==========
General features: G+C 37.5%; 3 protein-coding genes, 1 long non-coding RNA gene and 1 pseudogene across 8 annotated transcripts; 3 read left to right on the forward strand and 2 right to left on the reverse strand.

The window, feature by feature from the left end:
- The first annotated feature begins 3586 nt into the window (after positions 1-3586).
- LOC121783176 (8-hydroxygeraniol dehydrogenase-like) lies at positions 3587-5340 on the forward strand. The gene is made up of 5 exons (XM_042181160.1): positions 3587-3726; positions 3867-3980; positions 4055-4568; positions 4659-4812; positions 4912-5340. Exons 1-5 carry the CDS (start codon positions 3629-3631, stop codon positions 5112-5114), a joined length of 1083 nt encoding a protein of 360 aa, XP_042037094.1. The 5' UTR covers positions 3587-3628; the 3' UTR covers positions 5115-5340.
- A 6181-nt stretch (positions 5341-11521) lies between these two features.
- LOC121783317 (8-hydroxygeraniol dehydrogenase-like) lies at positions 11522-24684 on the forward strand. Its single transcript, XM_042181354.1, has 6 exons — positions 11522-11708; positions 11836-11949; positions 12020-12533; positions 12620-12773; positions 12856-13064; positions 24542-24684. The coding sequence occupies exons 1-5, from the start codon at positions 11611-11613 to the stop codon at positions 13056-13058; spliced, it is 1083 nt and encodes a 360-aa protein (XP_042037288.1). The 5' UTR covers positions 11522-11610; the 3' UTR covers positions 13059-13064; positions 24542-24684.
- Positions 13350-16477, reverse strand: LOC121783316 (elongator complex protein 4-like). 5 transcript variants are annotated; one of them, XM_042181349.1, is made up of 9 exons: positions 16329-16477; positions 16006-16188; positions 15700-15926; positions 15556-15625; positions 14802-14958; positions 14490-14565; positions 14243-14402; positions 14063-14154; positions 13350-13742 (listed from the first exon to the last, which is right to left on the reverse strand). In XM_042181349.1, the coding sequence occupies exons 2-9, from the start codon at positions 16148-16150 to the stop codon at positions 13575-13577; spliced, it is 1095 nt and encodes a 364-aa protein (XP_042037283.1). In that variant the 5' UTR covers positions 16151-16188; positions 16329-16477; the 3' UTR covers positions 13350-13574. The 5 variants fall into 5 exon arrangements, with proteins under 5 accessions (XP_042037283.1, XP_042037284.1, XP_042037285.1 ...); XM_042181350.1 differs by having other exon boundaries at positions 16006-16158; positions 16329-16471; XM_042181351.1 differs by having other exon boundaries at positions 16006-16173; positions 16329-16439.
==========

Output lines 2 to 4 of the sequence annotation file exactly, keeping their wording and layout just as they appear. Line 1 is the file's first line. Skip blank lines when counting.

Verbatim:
The window, feature by feature from the left end:
- The first annotated feature begins 3586 nt into the window (after positions 1-3586).
- LOC121783176 (8-hydroxygeraniol dehydrogenase-like) lies at positions 3587-5340 on the forward strand. The gene is made up of 5 exons (XM_042181160.1): positions 3587-3726; positions 3867-3980; positions 4055-4568; positions 4659-4812; positions 4912-5340. Exons 1-5 carry the CDS (start codon positions 3629-3631, stop codon positions 5112-5114), a joined length of 1083 nt encoding a protein of 360 aa, XP_042037094.1. The 5' UTR covers positions 3587-3628; the 3' UTR covers positions 5115-5340.